Morten: Thanks so much for that, Jasmine. Tack. Let's take a look at the grammar section for this lesson.

Lesson focus

Morten: Our lesson focus is the most common way to give your name in Swedish.
Jasmine: It's the phrase "Jag heter".
Morten: Which literally means "I'm called". There is another way to give your a name, but we'll cover that in a later lesson. The question, however, tends to be always the same.
Jasmine: "Vad heter du?"
Morten: "What's your name?" And what about the form of the verb? "Heter" is a simple present tense form, isn't that right?
Jasmine: "Ja, det är sant.". Its infinitive is "heta". If you used it with "att" for instance, it would be "att heta".
Morten: "To be called". Ah, that's the same form as "att träffas" in one of our phrases. "att" plus the verb is the same construction as the English "to plus a verb" – "to do", "to walk", et cetera.
Jasmine: Det är sant. that's right.
Morten: Okay, thanks a lot for that.
Jasmine: One thing that you listeners will find very comforting is that Swedish verbs do not change form according to person. Whether the subject is I, you, he, she or it, the form stays the same.
Morten: Even a slight change as from "walk" to "walks" in English is not necessary in Swedish.
Jasmine: That's good. Am I right?
Morten: Well, it does make life a little easier.
Jasmine: "Heta" belongs to a group of verbs with simple pronunciations.
Morten: All you need to know for now is that the stress is on the first syllable. To get the simple present tense, replace the "A" with "ER".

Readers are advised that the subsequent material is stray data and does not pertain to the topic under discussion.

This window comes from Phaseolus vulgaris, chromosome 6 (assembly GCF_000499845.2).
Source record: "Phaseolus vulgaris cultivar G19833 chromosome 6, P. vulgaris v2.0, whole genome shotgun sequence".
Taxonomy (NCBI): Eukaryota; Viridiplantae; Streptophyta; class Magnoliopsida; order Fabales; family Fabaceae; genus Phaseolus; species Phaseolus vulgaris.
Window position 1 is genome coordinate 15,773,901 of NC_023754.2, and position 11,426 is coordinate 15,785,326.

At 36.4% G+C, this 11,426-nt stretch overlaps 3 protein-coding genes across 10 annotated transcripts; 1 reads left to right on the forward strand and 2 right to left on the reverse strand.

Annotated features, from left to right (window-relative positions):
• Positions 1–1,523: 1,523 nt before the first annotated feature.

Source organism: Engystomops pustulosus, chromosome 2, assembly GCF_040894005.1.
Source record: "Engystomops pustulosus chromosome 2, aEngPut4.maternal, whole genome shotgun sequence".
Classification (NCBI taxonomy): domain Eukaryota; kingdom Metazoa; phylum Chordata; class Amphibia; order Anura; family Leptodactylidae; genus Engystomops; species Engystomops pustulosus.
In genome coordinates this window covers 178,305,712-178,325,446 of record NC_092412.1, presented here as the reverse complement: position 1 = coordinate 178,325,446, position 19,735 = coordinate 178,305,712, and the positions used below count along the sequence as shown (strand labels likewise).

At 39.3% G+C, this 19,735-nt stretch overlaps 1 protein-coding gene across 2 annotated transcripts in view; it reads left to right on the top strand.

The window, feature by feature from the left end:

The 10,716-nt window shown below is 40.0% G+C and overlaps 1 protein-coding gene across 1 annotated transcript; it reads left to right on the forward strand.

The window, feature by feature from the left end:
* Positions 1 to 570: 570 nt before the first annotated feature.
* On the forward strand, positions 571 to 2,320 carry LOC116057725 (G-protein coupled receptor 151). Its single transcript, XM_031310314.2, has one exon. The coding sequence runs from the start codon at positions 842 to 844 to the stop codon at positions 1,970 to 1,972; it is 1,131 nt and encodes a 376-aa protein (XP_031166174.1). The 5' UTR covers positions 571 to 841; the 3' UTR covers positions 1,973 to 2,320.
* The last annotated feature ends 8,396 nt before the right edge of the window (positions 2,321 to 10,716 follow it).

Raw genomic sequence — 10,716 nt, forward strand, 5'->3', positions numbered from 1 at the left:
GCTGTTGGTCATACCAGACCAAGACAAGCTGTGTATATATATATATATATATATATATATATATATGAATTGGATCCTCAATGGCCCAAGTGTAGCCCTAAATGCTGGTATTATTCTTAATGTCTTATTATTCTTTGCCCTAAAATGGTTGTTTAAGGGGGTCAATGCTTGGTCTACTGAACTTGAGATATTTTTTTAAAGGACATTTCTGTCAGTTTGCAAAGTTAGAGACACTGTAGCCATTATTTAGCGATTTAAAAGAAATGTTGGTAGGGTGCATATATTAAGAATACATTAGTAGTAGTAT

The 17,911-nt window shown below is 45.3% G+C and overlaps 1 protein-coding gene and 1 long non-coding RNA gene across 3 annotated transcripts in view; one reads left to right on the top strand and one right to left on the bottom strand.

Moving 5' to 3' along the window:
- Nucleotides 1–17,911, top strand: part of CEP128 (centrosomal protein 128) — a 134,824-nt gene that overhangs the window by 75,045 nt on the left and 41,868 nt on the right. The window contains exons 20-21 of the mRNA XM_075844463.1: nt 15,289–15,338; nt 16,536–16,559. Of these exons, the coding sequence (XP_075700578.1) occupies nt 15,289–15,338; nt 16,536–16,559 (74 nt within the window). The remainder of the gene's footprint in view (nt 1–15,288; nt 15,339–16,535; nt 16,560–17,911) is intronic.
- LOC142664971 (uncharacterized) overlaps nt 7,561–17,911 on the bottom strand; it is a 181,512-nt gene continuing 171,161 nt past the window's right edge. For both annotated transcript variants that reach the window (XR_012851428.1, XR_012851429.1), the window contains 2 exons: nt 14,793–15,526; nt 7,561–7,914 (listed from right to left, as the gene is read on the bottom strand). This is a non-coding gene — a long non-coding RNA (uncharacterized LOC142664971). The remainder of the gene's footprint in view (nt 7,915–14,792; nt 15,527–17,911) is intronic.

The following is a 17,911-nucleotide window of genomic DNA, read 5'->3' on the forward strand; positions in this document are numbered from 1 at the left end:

Jasmine: There are a number of even simpler verbs that are only one syllable.
Morten: Yes. In those, you just add "R" to form the present tense. Then, there are verbs that are simple in form but more complex in pronunciation.
Jasmine: But they aren't on the menu just yet.
Morten: We will start introducing them in the next lesson. For now, we'll stick to "heter" the present tense of "heta".
Jasmine: Yes. Infinitive forms and other verbs can wait until the next lesson.
Morten: For now, let's recap and practice a little. To ask someone's name, you say…
Jasmine: "Vad heter du?". Well done.
Morten: And you reply with, for instance, "My name is Bjorn."
Jasmine: "Jag heter Bjorn". Excellent.
Morten: Please practice this phrase with your own name.
Jasmine: Yes, and do practice the question as well. You will be using it a lot.
Morten: Absolutely.


Morten: Well, that's all for now. Like our podcasts?
Jasmine: Then like our Facebook page too!
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Jasmine: Just search for SwedishPod101.com and like our fan page.
Morten: And if you like a lesson or series on SwedishPod101.com…
Jasmine: …let us know…
Morten: …by clicking the button next to the lesson or series. Thank you very much indeed.
Jasmine: "tack allihopa"
Morten: "hejdå"